Tag Archives: Christian County Kentucky

Bartholomew Wood – Town Founder, Frontiersman, Farmer, Tavern Keeper – Christian County

Bartholomew Wood, Town Founder, Frontiersman, Farmer, Tavern Keeper.  First Settler 1796.  Founder of Christian Court House 1797.  Later Town of Elizabeth 1799.  Later Town of Hopkinsville 1804.  Died at Hopkinsville, Kentucky, November 26, 1827.  Pioneer Cemetery, Hopkinsville, Christian County, Kentucky.

Bartholomew Wood, the first settler at Hopkinsville in Christian County, was a traveling man.  He was originally from North Carolina, fought in the Revolutionary War with Col. Robertson’s Regiment from South Carolina.  He and his wife, Martha, were married in what became the state of Tennessee, and towards the end of his life moved to Kentucky – then back to Tennessee and back to Kentucky.  He was buried in what became Pioneer Cemetery in the city of Hopkinsville.  His will, written and proved in Warren County, Tennessee, will be posted at a later date.

County of Christian, Kentucky.  Historical and Biographical, edited by William Henry Perrin, 1884

Bartholomew Wood

The first settler upon the site of Hopkinsville was Bartholomew Wood, more familiarly known among his friends and acquaintances as ‘Bat Wood’.  Just when he came to Christian County no one knows; why he came, perhaps he did not know himself, with no definite point in view, he was so favorably impressed with the abundance of game in this locality, that he stopped and built himself a cabin.  He figured conspicuously in the early history of Hopkinsville and of Christian County, and at one time owned a vast amount of land around the embryo city.  He was a man of strong, practical common sense, but rather deficient in book learning; a rough diamond and marvelously adapted to the period in which he lived.  In his buckskin hunting shirt and leather breeches, he hunted and trapped a great deal, and enjoyed himself as only a hunter could.  He belonged to that sturdy class of pioneers whose iron frames had been hardened by exposure, whose muscles were toughened by exercise and toil, and whose bodies seemed invulnerable to disease and pain.  The wilderness, with its wild beasts and savages, was their element.  They sported with danger, and if need be met death with fortitude and composure.   To such men, Kentucky in a measure owes her present glory and greatness.  Bartholomew Wood was originally from North Carolina and emigrated to Tennessee soon after the Revolutionary War.  Some years later and prior to the close of the last century he came to Kentucky, but in what year is not known.  He was here when the county was organized and donated five acres of land for public buildings.  He entered a great deal of land in his own name and in the names of his children.  The following is told of his land speculations:  He had entered a body of land in the name of one of his daughters, who afterward married Levi Cornelius.  After he marriage Mr. Wood went to her to transfer the land back to him, but her husband would not allow her to do it.  In spite of all arguments and importunities, Cornelius held to the land, and finally sold it to Young Ewing.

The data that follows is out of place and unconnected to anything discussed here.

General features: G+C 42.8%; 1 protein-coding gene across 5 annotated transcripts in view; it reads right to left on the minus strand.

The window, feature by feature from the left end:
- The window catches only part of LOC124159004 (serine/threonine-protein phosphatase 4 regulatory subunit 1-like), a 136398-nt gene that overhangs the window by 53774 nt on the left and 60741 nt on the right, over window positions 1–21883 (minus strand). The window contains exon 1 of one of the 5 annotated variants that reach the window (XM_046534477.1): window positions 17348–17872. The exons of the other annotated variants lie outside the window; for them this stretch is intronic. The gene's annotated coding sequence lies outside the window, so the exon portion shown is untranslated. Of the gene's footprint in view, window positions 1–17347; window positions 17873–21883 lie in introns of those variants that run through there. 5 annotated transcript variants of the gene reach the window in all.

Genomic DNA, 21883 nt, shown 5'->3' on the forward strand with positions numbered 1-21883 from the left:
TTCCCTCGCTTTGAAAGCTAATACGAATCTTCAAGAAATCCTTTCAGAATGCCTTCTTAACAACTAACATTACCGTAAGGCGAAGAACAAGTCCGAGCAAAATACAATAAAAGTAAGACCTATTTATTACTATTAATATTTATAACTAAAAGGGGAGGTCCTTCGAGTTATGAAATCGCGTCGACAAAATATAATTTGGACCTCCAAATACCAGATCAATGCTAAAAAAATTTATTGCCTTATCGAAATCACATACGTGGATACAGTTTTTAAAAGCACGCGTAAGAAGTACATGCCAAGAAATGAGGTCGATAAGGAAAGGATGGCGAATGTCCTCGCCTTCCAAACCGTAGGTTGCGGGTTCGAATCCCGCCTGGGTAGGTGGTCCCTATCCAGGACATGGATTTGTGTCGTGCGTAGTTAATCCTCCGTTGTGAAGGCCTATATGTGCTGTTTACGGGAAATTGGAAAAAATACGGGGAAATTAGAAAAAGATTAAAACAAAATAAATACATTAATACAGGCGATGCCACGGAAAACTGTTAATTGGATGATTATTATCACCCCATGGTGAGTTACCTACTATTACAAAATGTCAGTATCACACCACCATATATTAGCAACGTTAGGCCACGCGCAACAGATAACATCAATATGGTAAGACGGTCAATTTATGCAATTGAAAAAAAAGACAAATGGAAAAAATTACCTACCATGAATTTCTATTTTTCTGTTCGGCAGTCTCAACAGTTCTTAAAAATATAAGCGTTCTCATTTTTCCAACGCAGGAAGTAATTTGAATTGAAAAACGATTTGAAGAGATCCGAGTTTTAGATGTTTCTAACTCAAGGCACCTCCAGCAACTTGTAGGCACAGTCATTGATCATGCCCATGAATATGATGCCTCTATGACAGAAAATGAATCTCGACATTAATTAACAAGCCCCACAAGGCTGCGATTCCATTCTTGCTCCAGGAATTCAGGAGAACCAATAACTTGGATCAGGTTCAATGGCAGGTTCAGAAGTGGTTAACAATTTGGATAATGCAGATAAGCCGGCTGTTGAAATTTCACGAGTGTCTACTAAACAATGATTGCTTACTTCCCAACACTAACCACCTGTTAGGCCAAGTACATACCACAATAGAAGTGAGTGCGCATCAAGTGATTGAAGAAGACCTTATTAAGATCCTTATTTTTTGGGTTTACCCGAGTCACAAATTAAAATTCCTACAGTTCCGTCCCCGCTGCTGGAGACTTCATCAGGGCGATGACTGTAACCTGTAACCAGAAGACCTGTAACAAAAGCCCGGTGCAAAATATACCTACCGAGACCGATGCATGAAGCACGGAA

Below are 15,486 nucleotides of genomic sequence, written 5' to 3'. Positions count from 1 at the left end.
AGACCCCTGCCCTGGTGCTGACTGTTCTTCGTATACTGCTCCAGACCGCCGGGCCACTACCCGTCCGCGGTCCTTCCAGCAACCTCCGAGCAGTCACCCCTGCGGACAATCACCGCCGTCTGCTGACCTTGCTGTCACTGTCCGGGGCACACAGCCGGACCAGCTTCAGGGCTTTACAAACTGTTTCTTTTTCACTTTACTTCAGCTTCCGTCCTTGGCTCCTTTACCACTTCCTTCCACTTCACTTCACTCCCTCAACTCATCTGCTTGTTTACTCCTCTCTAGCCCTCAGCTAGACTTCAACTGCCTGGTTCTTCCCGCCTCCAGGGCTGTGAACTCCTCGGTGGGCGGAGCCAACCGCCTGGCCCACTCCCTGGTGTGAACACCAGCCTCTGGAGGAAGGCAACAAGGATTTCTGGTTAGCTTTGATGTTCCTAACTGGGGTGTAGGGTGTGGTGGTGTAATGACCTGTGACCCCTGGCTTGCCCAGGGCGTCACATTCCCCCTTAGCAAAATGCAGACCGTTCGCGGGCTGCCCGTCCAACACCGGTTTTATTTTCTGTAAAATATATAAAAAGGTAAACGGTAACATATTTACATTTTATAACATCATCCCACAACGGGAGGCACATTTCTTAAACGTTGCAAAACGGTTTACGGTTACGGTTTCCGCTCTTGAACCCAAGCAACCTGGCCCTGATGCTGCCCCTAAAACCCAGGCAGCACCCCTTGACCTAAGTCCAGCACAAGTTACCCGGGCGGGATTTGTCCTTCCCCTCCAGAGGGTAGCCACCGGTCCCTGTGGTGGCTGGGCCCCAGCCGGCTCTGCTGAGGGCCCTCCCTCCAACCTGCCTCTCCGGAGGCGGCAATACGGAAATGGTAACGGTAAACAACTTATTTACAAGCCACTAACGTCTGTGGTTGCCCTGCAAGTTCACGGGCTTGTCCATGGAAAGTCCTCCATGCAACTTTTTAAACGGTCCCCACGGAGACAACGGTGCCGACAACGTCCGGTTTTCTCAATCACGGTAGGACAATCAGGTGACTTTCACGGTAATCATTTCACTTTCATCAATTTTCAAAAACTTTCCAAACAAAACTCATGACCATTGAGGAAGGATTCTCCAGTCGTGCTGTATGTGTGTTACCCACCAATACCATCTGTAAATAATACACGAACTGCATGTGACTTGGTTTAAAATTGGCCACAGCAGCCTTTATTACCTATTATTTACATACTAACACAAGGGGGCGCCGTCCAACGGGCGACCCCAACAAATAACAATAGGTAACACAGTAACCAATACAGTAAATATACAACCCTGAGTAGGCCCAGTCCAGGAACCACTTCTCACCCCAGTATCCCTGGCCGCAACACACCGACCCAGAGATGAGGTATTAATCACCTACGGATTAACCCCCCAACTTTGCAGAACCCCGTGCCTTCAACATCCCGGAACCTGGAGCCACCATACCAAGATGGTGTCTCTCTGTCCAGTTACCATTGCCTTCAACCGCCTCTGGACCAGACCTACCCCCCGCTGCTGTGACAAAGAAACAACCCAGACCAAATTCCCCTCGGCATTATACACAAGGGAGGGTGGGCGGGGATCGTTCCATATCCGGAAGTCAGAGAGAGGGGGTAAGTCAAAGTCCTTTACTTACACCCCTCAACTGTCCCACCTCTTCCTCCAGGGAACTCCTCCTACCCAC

Children of Bartholomew and Martha An Wood – Elizabeth Wood Douglas, Mary (Polly) Wood Gist, Sarah (Sally) Wood Cornelius, Temperance (Tempy) Wood Roberts, Patsy Wood Millholland, Bartholomew T. Wood, Carter T. Wood, Curtis Davenport Wood, William J. Wood, Letitia Charlotte Wood, Hardin J. Wood.